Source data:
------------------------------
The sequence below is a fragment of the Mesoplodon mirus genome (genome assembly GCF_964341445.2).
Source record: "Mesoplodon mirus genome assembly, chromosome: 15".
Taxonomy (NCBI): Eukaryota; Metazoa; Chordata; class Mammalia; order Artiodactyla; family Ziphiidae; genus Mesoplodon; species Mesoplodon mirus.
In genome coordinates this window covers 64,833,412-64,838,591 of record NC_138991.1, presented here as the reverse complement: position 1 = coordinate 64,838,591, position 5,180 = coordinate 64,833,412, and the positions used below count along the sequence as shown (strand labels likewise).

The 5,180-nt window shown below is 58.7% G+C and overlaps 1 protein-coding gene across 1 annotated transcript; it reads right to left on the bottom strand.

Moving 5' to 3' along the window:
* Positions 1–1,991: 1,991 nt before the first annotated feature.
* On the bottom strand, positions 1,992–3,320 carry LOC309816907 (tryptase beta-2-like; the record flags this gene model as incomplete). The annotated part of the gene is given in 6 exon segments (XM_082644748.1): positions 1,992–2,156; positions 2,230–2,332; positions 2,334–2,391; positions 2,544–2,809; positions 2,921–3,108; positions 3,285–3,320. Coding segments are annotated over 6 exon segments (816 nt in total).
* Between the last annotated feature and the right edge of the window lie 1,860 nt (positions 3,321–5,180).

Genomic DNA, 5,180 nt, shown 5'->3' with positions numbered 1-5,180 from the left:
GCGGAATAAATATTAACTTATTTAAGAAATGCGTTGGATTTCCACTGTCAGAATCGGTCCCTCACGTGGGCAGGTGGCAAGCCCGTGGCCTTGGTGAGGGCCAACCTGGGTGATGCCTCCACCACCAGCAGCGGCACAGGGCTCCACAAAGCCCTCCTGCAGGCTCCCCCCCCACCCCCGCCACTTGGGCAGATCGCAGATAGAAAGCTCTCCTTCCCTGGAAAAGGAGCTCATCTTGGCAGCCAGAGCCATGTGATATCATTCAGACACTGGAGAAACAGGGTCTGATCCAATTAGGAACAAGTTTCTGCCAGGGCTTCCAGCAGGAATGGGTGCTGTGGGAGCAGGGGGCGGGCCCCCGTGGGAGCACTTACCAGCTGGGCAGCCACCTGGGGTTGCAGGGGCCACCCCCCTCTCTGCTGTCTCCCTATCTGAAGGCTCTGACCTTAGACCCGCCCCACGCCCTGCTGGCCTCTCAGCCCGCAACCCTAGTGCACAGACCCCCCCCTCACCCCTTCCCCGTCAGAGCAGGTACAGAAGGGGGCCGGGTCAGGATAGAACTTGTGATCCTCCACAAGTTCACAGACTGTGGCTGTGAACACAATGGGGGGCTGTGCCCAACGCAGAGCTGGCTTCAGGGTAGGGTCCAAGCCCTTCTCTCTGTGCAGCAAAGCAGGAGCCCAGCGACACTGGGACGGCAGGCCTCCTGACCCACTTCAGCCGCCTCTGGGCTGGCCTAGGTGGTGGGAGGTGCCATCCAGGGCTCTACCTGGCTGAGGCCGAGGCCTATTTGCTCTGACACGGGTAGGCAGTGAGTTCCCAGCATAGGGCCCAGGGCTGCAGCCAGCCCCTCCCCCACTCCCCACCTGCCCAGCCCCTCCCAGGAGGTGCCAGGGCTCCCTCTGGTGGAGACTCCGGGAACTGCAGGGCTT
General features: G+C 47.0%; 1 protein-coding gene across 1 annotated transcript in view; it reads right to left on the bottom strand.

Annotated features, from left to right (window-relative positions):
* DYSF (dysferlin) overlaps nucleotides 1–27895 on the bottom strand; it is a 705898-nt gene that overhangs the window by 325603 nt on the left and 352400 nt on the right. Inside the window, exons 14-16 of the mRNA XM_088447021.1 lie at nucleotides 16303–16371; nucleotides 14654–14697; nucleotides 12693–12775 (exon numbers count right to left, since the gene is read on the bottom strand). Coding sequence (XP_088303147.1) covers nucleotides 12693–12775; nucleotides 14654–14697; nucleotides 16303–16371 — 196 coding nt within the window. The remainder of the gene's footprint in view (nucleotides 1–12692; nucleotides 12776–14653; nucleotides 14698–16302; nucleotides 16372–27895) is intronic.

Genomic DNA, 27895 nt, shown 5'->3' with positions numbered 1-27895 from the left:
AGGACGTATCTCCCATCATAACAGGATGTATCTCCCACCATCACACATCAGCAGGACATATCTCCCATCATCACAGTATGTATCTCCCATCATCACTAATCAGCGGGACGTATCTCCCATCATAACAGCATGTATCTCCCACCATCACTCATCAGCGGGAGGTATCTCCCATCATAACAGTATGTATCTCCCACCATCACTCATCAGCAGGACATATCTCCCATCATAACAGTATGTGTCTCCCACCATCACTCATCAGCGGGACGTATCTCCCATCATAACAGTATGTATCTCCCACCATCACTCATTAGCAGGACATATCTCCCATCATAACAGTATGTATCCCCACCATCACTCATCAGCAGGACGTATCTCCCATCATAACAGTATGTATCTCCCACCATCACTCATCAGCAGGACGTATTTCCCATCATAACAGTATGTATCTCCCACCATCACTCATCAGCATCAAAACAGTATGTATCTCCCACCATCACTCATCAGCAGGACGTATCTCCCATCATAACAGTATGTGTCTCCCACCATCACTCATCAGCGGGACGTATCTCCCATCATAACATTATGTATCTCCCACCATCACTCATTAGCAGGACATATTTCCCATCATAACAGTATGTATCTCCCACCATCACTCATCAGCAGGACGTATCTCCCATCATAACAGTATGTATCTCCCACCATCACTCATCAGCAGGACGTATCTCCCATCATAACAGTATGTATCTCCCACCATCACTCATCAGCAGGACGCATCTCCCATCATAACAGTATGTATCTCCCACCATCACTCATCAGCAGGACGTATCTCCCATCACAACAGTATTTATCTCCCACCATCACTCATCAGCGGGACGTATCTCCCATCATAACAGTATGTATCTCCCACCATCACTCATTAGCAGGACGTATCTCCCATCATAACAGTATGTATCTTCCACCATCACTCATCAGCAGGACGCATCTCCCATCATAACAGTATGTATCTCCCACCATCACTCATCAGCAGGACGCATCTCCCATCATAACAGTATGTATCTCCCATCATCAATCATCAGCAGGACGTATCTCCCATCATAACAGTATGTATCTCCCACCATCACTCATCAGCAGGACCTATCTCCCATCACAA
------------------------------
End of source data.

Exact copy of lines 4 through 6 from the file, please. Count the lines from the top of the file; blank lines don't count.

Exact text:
In genome coordinates this window covers 64,833,412-64,838,591 of record NC_138991.1, presented here as the reverse complement: position 1 = coordinate 64,838,591, position 5,180 = coordinate 64,833,412, and the positions used below count along the sequence as shown (strand labels likewise).

The 5,180-nt window shown below is 58.7% G+C and overlaps 1 protein-coding gene across 1 annotated transcript; it reads right to left on the bottom strand.

Moving 5' to 3' along the window: